Menorca : beautiful island today, sustainable island tomorrow
By Igor Taranic, Centre for European Policy Studies (CEPS), with contribution from Dr. Craig Lee Martin, TU Delft
30 May 2017
In the last week of April I had the pleasure to participate in the CITY-ZEN Roadshow in Menorca, one of the Spanish Balearic islands. The event named “Menorca – a sustainable island vision” was the fifth roadshow developed by the CITY-ZEN project and led by Dr. Craig Lee Martin from TU Delft in the Netherlands. Previous roadshows took place in Amsterdam (the Netherlands), Belfast (UK), Izmir (Turkey) and Dubrovnik (Croatia). Menorca is a perfect place to combine a business trip and enjoy the sun, sea, food and the Mediterranean warmth of the local people before the start of the touristic season. The island’s capital Mahon also has an interesting cultural mix of Spanish and Catalan languages, beautiful architecture and rich history.
The Roadshow approach
The Roadshow combined recognized experts in sustainable urbanism and architecture, carbon accounting, energy and others. It aimed at developing an ambitious sustainable vision for Menorca, offering concrete solutions that stay with the citizens. The whole program was open any time to any person interested to participate – from local authorities and island’s experts to local residents.
The first day of the Roadshow was dedicated to “getting to know the island”, which started with a boat tour around the island and a bus tour in the island’s rural areas. These were followed by presentations of the Roadshow team, representatives of the local authorities and experts of Menorca’s environmental observatory. There I had a chance to present the Smart Cities Information System (SCIS) initiative and point out how the experiences of projects analysed by SCIS could contribute to Menorca’s sustainable plan.
The following days were dedicated to hard team work in quantifying different environmental impacts of Menorca and finding tailored solutions to its environmental challenges.
Challenges towards sustainability
The ecological footprint of Menorca is roughly seven times its area. There are several factors that cause this, but two of them stand out – energy generation from fossil fuels and mobility largely based on private cars.
Almost 100% of the electricity produced in Menorca comes from the power plant, burning heavy fuel oil, considered among the most polluting energy sources. From any place close to the harbor we could see the cloud of emissions above the blue waters of the Mediterranean and the greenery of the island. Only two of the island’s four wind turbines are operational.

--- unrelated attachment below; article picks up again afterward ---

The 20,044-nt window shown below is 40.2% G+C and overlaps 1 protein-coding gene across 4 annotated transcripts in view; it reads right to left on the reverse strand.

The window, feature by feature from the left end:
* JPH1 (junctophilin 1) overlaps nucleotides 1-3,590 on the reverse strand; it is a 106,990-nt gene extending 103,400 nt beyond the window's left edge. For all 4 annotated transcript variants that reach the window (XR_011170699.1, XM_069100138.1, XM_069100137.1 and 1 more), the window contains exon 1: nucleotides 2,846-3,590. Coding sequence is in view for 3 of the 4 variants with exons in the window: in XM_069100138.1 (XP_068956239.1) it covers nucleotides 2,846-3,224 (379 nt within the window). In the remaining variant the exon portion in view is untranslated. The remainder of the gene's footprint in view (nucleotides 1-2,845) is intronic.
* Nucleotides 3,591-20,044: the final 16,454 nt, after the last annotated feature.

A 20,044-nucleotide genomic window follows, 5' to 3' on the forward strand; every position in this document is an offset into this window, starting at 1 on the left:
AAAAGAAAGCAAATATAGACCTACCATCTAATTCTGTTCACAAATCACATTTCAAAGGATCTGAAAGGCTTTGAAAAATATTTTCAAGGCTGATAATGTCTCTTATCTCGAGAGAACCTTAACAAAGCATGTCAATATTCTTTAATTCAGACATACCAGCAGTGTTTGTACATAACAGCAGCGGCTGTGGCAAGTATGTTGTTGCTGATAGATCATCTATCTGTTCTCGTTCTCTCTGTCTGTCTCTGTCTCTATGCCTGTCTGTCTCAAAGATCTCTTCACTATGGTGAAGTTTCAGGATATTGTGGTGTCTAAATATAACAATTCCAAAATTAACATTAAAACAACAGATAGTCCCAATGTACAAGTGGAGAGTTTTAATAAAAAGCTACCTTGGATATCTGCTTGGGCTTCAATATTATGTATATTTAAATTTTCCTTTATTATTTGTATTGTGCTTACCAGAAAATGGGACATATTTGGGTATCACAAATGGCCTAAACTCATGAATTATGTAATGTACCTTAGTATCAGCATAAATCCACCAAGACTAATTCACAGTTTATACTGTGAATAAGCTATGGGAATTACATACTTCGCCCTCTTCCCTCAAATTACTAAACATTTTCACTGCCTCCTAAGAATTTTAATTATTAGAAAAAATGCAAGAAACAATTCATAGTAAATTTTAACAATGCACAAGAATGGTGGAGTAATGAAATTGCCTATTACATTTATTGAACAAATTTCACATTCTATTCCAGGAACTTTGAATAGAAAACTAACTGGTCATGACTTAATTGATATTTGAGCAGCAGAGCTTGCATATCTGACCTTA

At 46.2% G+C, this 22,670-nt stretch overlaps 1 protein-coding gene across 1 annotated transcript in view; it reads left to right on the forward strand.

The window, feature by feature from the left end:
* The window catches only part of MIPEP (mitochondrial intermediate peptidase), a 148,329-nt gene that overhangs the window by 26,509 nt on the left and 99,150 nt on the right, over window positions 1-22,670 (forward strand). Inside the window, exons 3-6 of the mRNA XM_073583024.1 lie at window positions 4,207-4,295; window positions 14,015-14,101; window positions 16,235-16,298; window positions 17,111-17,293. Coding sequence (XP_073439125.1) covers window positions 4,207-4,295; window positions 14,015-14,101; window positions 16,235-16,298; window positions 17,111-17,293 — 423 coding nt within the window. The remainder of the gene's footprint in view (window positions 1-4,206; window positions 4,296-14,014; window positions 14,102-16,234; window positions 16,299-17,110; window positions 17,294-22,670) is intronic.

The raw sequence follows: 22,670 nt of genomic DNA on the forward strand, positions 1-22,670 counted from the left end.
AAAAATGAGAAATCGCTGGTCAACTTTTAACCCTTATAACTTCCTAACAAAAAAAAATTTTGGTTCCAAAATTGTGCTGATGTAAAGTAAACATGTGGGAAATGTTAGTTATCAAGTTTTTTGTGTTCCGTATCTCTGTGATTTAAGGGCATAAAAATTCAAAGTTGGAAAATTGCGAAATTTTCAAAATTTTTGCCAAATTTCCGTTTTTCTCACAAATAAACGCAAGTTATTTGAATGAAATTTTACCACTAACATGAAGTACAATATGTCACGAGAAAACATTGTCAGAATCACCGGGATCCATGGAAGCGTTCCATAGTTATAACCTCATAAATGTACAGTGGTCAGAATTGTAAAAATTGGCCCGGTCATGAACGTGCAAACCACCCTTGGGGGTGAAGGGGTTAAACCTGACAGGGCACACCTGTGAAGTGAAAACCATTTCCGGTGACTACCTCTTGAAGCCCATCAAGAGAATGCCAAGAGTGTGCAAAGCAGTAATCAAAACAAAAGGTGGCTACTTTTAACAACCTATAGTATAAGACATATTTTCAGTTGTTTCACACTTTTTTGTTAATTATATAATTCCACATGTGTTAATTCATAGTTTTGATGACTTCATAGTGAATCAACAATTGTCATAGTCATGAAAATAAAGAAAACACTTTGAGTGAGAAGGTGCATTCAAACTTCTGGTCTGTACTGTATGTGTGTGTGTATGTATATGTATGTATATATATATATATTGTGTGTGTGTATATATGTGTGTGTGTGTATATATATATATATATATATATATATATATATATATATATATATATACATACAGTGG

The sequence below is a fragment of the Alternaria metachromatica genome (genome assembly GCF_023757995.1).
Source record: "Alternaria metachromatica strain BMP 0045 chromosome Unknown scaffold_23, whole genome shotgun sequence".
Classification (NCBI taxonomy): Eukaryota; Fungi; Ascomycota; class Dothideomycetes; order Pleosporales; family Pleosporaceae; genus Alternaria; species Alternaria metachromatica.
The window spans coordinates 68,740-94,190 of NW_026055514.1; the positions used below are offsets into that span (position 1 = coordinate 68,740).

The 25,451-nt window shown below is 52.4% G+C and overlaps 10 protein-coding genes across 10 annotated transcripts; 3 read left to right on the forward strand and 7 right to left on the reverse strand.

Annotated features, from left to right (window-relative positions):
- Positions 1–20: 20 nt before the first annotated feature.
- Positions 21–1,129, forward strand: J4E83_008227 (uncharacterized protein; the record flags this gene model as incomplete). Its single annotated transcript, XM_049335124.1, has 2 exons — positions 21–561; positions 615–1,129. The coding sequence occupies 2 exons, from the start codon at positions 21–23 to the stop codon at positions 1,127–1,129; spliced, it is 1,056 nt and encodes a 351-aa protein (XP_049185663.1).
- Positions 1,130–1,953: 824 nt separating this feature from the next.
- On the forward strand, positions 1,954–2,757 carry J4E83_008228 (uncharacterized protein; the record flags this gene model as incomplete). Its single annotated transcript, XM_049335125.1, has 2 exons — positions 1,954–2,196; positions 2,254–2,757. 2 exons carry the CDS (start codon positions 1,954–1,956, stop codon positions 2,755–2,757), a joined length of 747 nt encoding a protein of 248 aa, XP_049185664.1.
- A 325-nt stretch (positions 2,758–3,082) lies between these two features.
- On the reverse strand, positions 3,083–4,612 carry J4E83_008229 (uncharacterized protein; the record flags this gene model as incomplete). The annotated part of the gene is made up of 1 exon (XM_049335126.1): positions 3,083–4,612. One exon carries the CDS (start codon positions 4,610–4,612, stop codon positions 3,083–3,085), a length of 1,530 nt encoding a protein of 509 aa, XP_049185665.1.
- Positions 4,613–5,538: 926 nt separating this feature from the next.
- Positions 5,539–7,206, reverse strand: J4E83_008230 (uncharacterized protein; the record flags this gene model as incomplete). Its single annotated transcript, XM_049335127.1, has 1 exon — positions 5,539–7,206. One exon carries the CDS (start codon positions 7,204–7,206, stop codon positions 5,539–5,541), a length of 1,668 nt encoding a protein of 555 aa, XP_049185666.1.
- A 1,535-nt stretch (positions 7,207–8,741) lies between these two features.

During our first day in the island we could see almost zero use of bicycles and limited use of public transport. Cars were almost everywhere, and lots of them.
Several additional factors contributing to island’s high environmental footprint are: the food generally sourced from elsewhere, with high levels of waste/foodmiles; the poor reuse and recycling of materials; and the limited local supply of water.
Through brainstoring, serious games and other interactive methods the team addressed the challenges Menorca is facing and together with the participant came up with prospective solutions:
The island could transform its energy system from fossil fuels to renewable energy by realising its wind and solar potential (it is the Mediterranean, after all) – about 176 GWh in wind energy (24 wind turbines) and 120 GWh in solar energy (PV on 20% of roofs). It could also use the solar boilers for water heating purposes and waste-to-energy solutions. Energy efficiency measures, such as retrofitting of old buildings’, which are majority in Mahon, are an additional component.
These measures could significantly lower Menorca’s carbon dioxide emissions and decrease its carbon footprint.
The two main mobility suggestions are moving towards electric cars and electric bikes. The size of the island is a perfect place for electric cars, due to the relatively short daily distances driven by cars. Hilly landscape is a great place for electric bicycles.
Technological solutions should be integrated into business models of electric cars and electric bicycles sharing schemes. In addition, public transportation system should be expanded and equipped with electric buses.
After a week’s work, the roadshow team defined a vision for Mahon, Menorca’s capital:
“Mahon is a slow city, confident in its future, connected to its environment, car free, sustainably powered, locally focused, child and older people-friendly, biologically connected, and a destination for sustainable tourism.”
The City-zen Roadshow program definitely created a buzz in Menorca and was widely covered by the local media with the press and TV journalists almost constantly present in the workshops. It resulted in a number of newspaper articles, radio and TV interviews, including an interview with me for the local TV. This emphasized once again the importance of the sustainability topic for the people on the island.
To conclude, my visit to Menorca was short, but disproportionally full of discoveries, work, emotions, ideas and fun. I hope to go back very soon and see how the resolutions of the Roadshow have affected the island and its inhabitants.